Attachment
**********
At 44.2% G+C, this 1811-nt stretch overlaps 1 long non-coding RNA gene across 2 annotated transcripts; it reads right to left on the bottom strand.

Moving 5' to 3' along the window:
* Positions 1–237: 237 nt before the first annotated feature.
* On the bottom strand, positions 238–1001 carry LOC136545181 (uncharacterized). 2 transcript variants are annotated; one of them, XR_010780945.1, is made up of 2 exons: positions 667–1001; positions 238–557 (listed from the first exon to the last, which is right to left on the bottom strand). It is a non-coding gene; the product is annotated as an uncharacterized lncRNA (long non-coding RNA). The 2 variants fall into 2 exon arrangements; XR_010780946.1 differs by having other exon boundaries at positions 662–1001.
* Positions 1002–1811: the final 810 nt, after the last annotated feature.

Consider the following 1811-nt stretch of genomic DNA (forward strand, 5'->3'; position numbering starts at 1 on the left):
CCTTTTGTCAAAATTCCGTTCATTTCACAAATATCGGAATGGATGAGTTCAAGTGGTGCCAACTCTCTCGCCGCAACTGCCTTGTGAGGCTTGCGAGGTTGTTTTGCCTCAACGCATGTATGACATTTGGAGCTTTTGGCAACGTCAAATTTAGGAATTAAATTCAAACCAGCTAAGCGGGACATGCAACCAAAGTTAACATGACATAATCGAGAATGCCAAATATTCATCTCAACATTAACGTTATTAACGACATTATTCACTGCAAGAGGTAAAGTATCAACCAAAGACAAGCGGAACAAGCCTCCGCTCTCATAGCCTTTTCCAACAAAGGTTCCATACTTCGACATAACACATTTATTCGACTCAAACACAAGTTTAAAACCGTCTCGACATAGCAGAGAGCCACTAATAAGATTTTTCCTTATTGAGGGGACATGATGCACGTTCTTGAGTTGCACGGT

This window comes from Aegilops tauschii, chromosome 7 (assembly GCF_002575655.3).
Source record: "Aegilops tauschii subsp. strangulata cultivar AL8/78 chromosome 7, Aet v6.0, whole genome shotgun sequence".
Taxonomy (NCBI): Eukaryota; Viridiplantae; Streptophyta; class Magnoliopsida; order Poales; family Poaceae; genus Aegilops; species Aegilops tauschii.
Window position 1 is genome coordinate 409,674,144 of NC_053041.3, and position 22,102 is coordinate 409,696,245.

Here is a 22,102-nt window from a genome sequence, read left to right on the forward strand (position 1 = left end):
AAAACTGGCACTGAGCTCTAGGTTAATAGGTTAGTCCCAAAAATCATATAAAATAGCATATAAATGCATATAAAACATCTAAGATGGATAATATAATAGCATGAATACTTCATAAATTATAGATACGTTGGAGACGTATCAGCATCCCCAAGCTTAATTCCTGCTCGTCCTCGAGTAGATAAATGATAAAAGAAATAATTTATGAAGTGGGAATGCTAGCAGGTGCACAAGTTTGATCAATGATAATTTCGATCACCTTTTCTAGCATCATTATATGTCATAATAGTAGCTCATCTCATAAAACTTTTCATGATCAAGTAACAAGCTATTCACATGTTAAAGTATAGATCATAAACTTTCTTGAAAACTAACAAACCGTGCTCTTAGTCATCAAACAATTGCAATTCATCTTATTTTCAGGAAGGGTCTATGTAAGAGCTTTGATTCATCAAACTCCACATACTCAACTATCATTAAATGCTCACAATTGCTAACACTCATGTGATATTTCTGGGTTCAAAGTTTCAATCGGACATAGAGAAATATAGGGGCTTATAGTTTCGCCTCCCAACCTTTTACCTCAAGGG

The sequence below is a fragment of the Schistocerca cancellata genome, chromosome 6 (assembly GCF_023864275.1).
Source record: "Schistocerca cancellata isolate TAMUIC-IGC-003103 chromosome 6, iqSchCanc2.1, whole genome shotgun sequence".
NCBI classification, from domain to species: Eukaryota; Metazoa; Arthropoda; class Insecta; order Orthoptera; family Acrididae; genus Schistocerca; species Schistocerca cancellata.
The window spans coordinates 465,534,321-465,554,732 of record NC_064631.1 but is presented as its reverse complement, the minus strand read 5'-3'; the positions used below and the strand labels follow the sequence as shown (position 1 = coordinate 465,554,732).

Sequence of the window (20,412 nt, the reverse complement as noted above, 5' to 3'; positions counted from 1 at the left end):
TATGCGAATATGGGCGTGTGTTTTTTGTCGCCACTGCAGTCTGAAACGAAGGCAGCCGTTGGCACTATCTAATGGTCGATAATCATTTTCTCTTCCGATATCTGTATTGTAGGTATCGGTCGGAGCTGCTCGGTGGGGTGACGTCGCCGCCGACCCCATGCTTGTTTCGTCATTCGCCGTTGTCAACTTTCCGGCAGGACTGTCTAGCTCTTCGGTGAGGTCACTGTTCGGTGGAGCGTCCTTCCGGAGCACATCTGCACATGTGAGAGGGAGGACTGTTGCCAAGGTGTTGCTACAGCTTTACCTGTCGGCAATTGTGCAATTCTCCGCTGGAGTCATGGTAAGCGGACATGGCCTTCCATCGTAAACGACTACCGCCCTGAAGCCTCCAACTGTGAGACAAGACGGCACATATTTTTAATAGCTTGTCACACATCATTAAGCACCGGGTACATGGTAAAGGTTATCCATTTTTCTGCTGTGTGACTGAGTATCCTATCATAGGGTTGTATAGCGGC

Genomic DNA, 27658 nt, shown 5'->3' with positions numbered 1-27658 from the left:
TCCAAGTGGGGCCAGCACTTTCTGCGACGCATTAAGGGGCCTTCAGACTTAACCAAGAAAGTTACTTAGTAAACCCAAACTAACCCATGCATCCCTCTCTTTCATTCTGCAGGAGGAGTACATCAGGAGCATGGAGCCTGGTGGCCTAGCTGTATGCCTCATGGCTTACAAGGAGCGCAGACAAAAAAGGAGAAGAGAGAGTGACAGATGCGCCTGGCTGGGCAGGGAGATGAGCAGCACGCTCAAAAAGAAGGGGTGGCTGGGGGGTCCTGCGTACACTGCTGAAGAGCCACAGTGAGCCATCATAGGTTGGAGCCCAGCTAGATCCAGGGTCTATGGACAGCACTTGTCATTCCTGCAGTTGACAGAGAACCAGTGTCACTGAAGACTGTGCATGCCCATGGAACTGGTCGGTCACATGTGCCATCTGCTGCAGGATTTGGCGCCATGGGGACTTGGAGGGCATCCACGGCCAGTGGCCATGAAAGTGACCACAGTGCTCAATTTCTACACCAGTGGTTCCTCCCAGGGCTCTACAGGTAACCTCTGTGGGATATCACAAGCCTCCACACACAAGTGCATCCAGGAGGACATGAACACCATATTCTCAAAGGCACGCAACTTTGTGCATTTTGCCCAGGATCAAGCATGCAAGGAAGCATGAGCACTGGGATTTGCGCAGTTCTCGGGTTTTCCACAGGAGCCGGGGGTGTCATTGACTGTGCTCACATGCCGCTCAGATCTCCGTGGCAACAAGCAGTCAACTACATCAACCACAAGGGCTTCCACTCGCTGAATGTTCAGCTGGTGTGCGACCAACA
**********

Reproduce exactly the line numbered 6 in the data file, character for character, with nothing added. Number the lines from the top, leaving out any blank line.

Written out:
Consider the following 1811-nt stretch of genomic DNA (forward strand, 5'->3'; position numbering starts at 1 on the left):